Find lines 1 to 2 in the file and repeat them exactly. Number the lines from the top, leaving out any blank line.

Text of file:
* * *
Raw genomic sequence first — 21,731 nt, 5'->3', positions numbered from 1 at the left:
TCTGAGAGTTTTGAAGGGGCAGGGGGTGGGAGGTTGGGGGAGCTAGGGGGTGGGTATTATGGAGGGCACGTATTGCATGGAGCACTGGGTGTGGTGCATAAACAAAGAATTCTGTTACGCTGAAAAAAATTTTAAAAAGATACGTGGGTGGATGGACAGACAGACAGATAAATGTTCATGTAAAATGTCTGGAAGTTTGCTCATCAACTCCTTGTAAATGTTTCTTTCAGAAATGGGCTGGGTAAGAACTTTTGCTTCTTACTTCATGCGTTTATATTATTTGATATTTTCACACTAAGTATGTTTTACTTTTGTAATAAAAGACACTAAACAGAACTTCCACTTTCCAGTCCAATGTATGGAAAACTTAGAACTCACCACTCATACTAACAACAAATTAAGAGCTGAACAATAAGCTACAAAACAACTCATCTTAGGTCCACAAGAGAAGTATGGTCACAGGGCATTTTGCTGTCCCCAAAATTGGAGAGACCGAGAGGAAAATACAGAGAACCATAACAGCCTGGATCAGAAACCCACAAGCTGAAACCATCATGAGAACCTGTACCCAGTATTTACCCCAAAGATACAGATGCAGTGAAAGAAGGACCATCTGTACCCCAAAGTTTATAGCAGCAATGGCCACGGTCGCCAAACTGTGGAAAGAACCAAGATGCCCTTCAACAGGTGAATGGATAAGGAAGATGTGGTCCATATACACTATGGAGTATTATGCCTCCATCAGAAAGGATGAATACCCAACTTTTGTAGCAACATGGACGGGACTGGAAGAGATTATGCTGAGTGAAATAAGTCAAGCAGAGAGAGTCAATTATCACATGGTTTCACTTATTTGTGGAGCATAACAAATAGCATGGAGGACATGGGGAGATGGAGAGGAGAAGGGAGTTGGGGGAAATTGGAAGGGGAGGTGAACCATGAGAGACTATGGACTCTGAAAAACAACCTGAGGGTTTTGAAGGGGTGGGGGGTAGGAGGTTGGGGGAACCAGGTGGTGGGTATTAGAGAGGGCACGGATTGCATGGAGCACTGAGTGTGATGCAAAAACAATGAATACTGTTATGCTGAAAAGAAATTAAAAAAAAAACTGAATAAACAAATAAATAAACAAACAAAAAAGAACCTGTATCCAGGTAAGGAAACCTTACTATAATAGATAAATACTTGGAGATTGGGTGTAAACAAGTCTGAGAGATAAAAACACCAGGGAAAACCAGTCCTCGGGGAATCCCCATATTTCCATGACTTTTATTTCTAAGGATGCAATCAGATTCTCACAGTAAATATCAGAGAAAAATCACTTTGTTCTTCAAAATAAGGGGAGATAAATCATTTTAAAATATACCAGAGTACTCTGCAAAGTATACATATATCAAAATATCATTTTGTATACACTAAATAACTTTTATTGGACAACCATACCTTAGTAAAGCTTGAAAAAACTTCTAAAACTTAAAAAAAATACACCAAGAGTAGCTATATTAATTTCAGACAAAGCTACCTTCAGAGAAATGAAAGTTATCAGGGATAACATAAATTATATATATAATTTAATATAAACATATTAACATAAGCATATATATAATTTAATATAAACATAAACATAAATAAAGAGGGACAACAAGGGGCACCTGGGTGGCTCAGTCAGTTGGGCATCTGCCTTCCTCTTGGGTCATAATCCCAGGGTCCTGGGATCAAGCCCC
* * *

Raw genomic sequence first — 21,731 nt, 5'->3', positions numbered from 1 at the left:
TCTGAGAGTTTTGAAGGGGCAGGGGGTGGGAGGTTGGGGGAGCTAGGGGGTGGGTATTATGGAGGGCACGTATTGCATGGAGCACTGGGTGTGGTGCATAAACAAAGAATTCTGTTACGCTGAAAAAAATTTTAAAAAGATACGTGGGTGGATGGACAGACAGACAGATAAATGTTCATGTAAAATGTCTGGAAGTTTGCTCATCAACTCCTTGTAAATGTTTCTTTCAGAAATGGGCTGGGTAAGAACTTTTGCTTCTTACTTCATGCGTTTATATTATTTGATATTTTCACACTAAGTATGTTTTACTTTTGTAATAAAAGACACTAAACAGAACTTCCACTTTCCAGTCCAATGTATGGAAAACTTAGAACTCACCACTCATACTAACAACAAATTAAGAGCTGAACAATAAGCTACAAAACAACTCATCTTAGGTCCACAAGAGAAGTATGGTCACAGGGCATTTTGCTGTCCCCAAAATTGGAGAGACCGAGAGGAAAATACAGAGAACCATAACAGCCTGGATCAGAAACCCACAAGCTGAAACCATCATGAGAACCTGTACCCAGTATTTACCCCAAAGATACAGATGCAGTGAAAGAAGGACCATCTGTACCCCAAAGTTTATAGCAGCAATGGCCACGGTCGCCAAACTGTGGAAAGAACCAAGATGCCCTTCAACAGGTGAATGGATAAGGAAGATGTGGTCCATATACACTATGGAGTATTATGCCTCCATCAGAAAGGATGAATACCCAACTTTTGTAGCAACATGGACGGGACTGGAAGAGATTATGCTGAGTGAAATAAGTCAAGCAGAGAGAGTCAATTATCACATGGTTTCACTTATTTGTGGAGCATAACAAATAGCATGGAGGACATGGGGAGATGGAGAGGAGAAGGGAGTTGGGGGAAATTGGAAGGGGAGGTGAACCATGAGAGACTATGGACTCTGAAAAACAACCTGAGGGTTTTGAAGGGGTGGGGGGTAGGAGGTTGGGGGAACCAGGTGGTGGGTATTAGAGAGGGCACGGATTGCATGGAGCACTGAGTGTGATGCAAAAACAATGAATACTGTTATGCTGAAAAGAAATTAAAAAAAAAACTGAATAAACAAATAAATAAACAAACAAAAAAGAACCTGTATCCAGGTAAGGAAACCTTACTATAATAGATAAATACTTGGAGATTGGGTGTAAACAAGTCTGAGAGATAAAAACACCAGGGAAAACCAGTCCTCGGGGAATCCCCATATTTCCATGACTTTTATTTCTAAGGATGCAATCAGATTCTCACAGTAAATATCAGAGAAAAATCACTTTGTTCTTCAAAATAAGGGGAGATAAATCATTTTAAAATATACCAGAGTACTCTGCAAAGTATACATATATCAAAATATCATTTTGTATACACTAAATAACTTTTATTGGACAACCATACCTTAGTAAAGCTTGAAAAAACTTCTAAAACTTAAAAAAAATACACCAAGAGTAGCTATATTAATTTCAGACAAAGCTACCTTCAGAGAAATGAAAGTTATCAGGGATAACATAAATTATATATATAATTTAATATAAACATATTAACATAAGCATATATATAATTTAATATAAACATAAACATAAATAAAGAGGGACAACAAGGGGCACCTGGGTGGCTCAGTCAGTTGGGCATCTGCCTTCCTCTTGGGTCATAATCCCAGGGTCCTGGGATCAAGCCCC